John Elderfield — a former top curator at New York’s Museum of Modern Art who organized several acclaimed Matisse exhibits there and was friends with Diebenkorn — tells SF Weekly that Diebenkorn’s later channeling of Matisse was almost unintentional, unlike Diebenkorn’s earlier years, when he deliberately reflected other artists’ work, including that of Matisse but also the Abstract Expressionist Willem de Kooning.

“I think that, as a young artist, Richard Diebenkorn was consciously paying attention to and emulating Matisse and other artists,” Elderfield, who is now a curator and lecturer at Princeton University, says by email. “In fact, early on de Kooning was more important to him than Matisse. … Later on, though, I think the references to Matisse were more or less unconscious.”

The painter Jasper Johns, Elderfield says, had a “ghosts” theory for why artists continue to reference other painters’ works: “Johns once said, ‘Because works of painting tend to share many aspects, working itself may initiate memories of other works.’ ”

“‘These ghosts’ is what he called such memories,” Elderfield adds. “It is like writing an article and finding oneself writing something that just came to you out of the blue, then realizing your mind had delivered a memory to you. It was definitely there in Richard Diebenkorn, but we do see it in other artists — if they do have open, curious minds.”

One example at the Matisse-Diebenkorn overlap: Matisse’s Goldfish and Palette, from 1914, which is paired side-by-side with Diebenkorn’s Urbana #6, from 1953. Instead of Matisse’s vertical black panels, Diebenkorn utilizes a series of large, black blotches. Instead of Matisse’s large blue textures, Diebenkorn submerges blues here and there. The goldfish in Matisse’s work are, in Diebenkorn’s, red and yellow blotches that almost look like goldfish.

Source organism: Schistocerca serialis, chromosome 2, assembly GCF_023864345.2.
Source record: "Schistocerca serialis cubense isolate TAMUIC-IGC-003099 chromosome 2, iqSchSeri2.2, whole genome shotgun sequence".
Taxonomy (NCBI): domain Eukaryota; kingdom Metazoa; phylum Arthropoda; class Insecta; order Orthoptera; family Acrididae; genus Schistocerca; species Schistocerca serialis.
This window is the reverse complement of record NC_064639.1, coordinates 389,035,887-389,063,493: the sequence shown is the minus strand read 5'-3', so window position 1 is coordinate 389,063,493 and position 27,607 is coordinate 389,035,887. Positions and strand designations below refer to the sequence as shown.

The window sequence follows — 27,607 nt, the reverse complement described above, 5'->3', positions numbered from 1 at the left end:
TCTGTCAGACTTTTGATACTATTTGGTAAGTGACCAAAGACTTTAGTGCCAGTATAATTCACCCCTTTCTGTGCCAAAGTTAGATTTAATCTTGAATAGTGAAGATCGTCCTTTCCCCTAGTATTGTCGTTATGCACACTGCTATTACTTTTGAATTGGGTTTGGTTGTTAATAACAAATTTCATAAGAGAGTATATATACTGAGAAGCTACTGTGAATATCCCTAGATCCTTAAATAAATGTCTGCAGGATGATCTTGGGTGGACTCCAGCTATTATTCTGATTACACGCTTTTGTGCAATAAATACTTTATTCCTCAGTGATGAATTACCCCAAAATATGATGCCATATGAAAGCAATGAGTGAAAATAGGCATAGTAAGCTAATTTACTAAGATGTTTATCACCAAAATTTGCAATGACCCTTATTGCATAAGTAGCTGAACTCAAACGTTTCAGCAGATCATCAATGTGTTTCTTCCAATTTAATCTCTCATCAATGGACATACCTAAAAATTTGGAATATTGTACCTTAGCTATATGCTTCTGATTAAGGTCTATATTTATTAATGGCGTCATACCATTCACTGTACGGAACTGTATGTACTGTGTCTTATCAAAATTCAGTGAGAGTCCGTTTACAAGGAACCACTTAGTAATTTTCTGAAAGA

The most striking example of Diebenkorn’s homage to Matisse is the 1962 painting Interior with Doorway, a six-foot-tall canvas of textured blues and reds that punctuates its scene with an open door frame, angled windows, and an empty chair. To its left at SFMOMA is Matisse’s Interior with a Volin from 1918, which has a remarkably similar perspective, although its blues are much more centralized. As much as Interior with Doorway owes something to Interior with a Violin, it also gives a nod to Hopper’s starkness and detached vision of the world. Parsing out the different connections is one of the joys of “Matisse/Diebenkorn,” as is the reminder that Diebenkorn did what many artists, including rappers like Jay Z and Snoop Dogg, have always done: Sample from previous generations, and have fun with it.  

The impetus for “Matisse/Diebenkorn” goes back decades. In the early 1990s, Claude Duthuit, Matisse’s grandson and an executor of his estate, told Elderfield that he wanted to see an exhibit that paired the two painters’ work. When “Matisse/Diebenkorn” toured at the Baltimore Museum of Art before coming to